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Recent Tasting Notes
This was a sample sent to me from the lovely folks at Teavivre. Dong Ding (sometimes Tung Ting or “Frozen Summit”) is a very beautiful tea mountain in Nantou county near the west coast of Taiwan. They produce a lot of rolled oolongs in the Taiwan/Fujian style. “Qing Xiang” (清香) means “Fragrant” or “Aromatic”.
The dry leaves lived up to their name with a very pleasant sweet aroma. As expected for a Dong Ding, the leaves are rolled into balls, but somewhat unexpectedly they are many different sizes. Some are quite a lot larger than my usual Dong Ding (indicating a lot of stems, which doesn’t mean anything in itself), while some balls were more like fine gunpowder green tea in size. The variation in leaf size had me on my guard, as such inconsistency can make infusing a tea difficult. The color was a mix of bright green mixed with gunpowder gray, like an evergreen forest in the spring.
The first three infusions did not impress me too much, having a little too green and sharp a taste for my palette. However, as the flavor that was present hadn’t become noticeably weaker I tried a fourth and was very surprised at the improvement. A hint of saltiness crept into the flavor, which changed everything. There was still the bright spring quality, but it became subdued and gentle. The aroma was delicate but unmistakably that of the wonderful sweetness you will find in an oolong withering room. Somehow a bit of cream entered the texture, mellowing the sharpness of the previous infusions. The effect was still there but now it manifested as a dryness on the front of the tongue in the aftertaste, not marring the mouthfeel. My mind wandered away to a green mountainside in Lugu, looking across the lake at the tea fields of Dong Ding. It’s really a reminder that, particularly with a rolled oolong, there can be layers of flavor that lie hidden away behind the initial taste.
A hot rinse of the leaves at the start or possibly beginning with a cooler temperature water might have made for a different beginning entirely for this tasting. Tea is a living creation, and while I love to find a Dong Ding that really wows on the first sip, I very much enjoy a tea that makes me taste and experiment to find its beauty. I’m glad to have had this chance!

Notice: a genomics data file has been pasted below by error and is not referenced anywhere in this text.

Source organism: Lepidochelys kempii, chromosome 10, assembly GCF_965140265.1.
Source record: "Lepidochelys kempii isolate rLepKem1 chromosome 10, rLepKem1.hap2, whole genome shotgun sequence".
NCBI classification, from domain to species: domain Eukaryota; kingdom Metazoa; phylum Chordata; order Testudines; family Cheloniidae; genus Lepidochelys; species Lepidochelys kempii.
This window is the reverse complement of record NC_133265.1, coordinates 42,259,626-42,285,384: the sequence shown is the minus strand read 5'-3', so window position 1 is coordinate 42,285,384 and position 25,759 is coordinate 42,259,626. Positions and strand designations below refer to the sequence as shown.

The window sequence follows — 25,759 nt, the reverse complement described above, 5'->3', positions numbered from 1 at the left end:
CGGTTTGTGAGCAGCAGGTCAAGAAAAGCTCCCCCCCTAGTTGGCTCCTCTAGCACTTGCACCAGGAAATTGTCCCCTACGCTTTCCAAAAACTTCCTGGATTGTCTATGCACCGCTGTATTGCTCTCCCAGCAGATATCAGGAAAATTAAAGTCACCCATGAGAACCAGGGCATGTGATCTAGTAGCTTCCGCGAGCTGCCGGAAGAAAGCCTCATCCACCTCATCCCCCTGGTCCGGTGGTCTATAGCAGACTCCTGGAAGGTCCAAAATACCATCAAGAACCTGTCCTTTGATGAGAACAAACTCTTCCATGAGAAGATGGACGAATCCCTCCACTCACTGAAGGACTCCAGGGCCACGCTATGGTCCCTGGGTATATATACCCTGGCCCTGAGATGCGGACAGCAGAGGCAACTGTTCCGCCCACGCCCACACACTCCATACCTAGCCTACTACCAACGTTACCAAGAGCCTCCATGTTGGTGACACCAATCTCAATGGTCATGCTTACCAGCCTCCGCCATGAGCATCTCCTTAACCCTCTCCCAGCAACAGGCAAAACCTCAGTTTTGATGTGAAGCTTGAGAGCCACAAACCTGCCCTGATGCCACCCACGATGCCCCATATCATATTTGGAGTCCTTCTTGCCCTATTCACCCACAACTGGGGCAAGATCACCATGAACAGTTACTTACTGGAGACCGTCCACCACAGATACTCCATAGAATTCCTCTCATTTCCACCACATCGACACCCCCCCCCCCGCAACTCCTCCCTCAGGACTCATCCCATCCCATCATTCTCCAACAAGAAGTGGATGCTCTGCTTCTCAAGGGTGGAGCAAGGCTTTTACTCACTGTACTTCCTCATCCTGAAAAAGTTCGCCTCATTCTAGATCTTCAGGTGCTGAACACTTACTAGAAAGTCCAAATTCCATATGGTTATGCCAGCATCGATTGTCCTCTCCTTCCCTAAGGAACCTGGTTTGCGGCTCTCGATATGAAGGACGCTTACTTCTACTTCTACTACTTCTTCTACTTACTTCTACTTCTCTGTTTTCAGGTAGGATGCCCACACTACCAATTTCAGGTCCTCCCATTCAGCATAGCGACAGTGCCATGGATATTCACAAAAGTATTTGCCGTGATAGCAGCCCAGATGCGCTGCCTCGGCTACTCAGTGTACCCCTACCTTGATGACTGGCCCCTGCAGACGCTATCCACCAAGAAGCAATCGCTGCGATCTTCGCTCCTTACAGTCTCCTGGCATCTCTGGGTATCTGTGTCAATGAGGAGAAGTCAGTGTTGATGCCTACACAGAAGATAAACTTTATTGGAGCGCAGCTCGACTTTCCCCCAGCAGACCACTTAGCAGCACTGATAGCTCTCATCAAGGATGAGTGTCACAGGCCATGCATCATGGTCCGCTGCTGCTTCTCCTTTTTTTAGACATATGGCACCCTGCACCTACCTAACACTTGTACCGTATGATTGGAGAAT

(Read the full review here: http://someteawith.me/2013/11/27/teavivre-2013-qing-xiang-dong-ding/)
I think it’s been over a month since I had this one, which makes me want to yell at myself because this is really good. It’s dark and rich, without being overly malty. (which is what I was afraid of). I’m getting sweet honey, and caramel too!
I guess the secret for this one is to err on the side of understeeping!
Each sip is seriously like walking along the danger zone – it smells like it’s almost too strong and I don’t want to sip it, but when I do it’s just rich and perfect.
Aroma: Fresh, toasty, vegetal, buttery
Liquor: Bright yellow with green undertone
Flavor: Fresh, grassy vegetal flavor with a touch of sweetness. Small hint of nuttiness.
Notes: Thank you teavivire for this free sample! I haven’t really gotten into oolongs that much, but this one was great! It was bold, but refreshing at the same time. The body felt very creamy which I enjoyed very much.
My oldest son came over this morning to help prepare for our thanksgiving dinner tonight. My youngest is at work. The oldest has to work thanksgiving day – stupid black Thursday. Next year it will probably start at Halloween. But I digress. I offered to make tea. My wife wanted Vanilla Bean decaf black tea. My son didn’t care, so I made this one for him and me.
He asked what it was. I read the label as he took a sip. He said, “That will do” as he turned and headed out of the room.
I inwardly sighed. Then it happened.
He stopped in his tracks and went, “Mmmmm, that really has a nice aftertaste. It’s flowery or something.”
Yes! Good tea not wasted!
Second story – a year ago our thanksgiving was stressful. I was losing my job and we were afraid we could lose the house. A year later the house is paid off, we are doing fine, and it looks like I have a part time job! Just enough hours to pay for insurance. That is all I really wanted anyway.
My point, if you are struggling this year and on the verge of giving up – hold on! Tomorrow is another day. A blessed day of thanksgiving to all my Steepster friends.
Thank you Teavivre for this tea sample!
Almost every evening, the sky at the end of my street where the plains meet the bottom of the Rocky Mountains turns radiant! I wander outside regularly with my camera to capture the Cathedral-like stained-glass window array of colors.
Cold winds tumble and dip down to 5000 ft. creating odd shaped clouds that can hover all day in one spot. They catch the setting sun appearing to be an alien spaceship or flat pancakes.